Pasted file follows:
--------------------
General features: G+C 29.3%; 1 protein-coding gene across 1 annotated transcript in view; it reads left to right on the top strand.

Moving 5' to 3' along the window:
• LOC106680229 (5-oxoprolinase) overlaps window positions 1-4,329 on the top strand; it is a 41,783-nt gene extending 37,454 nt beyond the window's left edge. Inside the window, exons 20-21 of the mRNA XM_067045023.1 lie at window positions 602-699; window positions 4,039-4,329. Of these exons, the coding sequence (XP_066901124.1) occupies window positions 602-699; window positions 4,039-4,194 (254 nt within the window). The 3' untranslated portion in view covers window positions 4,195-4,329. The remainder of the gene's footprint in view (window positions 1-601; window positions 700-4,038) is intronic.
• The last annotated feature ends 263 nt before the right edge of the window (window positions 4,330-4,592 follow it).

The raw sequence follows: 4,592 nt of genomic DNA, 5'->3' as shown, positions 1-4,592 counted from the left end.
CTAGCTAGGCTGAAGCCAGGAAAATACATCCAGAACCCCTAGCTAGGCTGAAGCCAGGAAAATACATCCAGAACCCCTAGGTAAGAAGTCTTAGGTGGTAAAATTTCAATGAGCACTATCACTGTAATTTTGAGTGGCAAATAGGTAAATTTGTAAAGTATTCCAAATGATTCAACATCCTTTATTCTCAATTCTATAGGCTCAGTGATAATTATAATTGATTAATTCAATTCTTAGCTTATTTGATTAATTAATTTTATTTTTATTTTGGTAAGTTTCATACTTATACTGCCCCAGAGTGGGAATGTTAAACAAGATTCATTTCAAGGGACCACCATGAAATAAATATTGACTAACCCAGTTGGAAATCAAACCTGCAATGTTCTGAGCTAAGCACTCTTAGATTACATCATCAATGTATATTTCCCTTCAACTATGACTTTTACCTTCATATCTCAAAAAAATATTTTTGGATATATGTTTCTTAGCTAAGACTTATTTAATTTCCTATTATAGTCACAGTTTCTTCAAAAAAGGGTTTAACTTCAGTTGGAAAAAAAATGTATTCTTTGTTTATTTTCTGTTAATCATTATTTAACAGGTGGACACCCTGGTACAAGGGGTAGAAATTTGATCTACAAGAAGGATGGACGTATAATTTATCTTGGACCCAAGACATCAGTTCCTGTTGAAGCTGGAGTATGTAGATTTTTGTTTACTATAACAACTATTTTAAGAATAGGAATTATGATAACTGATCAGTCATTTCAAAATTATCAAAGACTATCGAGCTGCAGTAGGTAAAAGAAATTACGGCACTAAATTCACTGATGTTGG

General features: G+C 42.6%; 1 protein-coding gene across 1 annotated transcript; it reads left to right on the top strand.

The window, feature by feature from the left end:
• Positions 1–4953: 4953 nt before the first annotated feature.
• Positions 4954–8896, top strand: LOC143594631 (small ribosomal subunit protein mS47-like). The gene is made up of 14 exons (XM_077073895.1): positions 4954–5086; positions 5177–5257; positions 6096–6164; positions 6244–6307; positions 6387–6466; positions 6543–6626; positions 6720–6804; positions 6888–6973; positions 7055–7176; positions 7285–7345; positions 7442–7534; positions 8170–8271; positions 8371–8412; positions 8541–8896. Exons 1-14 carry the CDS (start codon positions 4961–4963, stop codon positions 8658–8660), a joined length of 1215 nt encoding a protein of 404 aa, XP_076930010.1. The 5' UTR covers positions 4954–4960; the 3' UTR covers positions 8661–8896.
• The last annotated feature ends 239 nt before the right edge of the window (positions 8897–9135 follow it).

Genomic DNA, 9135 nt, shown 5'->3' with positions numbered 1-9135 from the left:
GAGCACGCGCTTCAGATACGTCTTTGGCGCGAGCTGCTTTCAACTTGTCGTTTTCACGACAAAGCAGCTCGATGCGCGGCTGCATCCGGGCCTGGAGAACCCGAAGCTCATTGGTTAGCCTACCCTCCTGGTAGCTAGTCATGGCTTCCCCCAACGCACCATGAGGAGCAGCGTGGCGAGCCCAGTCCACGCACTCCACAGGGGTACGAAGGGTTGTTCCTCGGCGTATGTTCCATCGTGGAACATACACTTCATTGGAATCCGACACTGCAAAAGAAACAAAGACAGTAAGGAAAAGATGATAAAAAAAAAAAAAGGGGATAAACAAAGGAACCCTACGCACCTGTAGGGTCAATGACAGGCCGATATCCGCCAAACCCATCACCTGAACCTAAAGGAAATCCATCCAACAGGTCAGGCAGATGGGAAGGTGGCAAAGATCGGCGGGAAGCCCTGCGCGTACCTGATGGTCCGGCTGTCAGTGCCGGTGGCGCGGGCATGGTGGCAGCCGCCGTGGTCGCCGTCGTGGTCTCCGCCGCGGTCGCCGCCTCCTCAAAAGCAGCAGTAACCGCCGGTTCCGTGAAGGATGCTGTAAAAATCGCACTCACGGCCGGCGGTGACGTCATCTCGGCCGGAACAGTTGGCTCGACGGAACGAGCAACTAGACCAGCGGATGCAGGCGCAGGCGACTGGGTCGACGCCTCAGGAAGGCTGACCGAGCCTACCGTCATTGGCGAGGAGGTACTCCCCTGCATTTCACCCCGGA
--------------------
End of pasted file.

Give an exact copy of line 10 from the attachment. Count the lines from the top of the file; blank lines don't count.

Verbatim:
• Positions 4954–8896, top strand: LOC143594631 (small ribosomal subunit protein mS47-like). The gene is made up of 14 exons (XM_077073895.1): positions 4954–5086; positions 5177–5257; positions 6096–6164; positions 6244–6307; positions 6387–6466; positions 6543–6626; positions 6720–6804; positions 6888–6973; positions 7055–7176; positions 7285–7345; positions 7442–7534; positions 8170–8271; positions 8371–8412; positions 8541–8896. Exons 1-14 carry the CDS (start codon positions 4961–4963, stop codon positions 8658–8660), a joined length of 1215 nt encoding a protein of 404 aa, XP_076930010.1. The 5' UTR covers positions 4954–4960; the 3' UTR covers positions 8661–8896.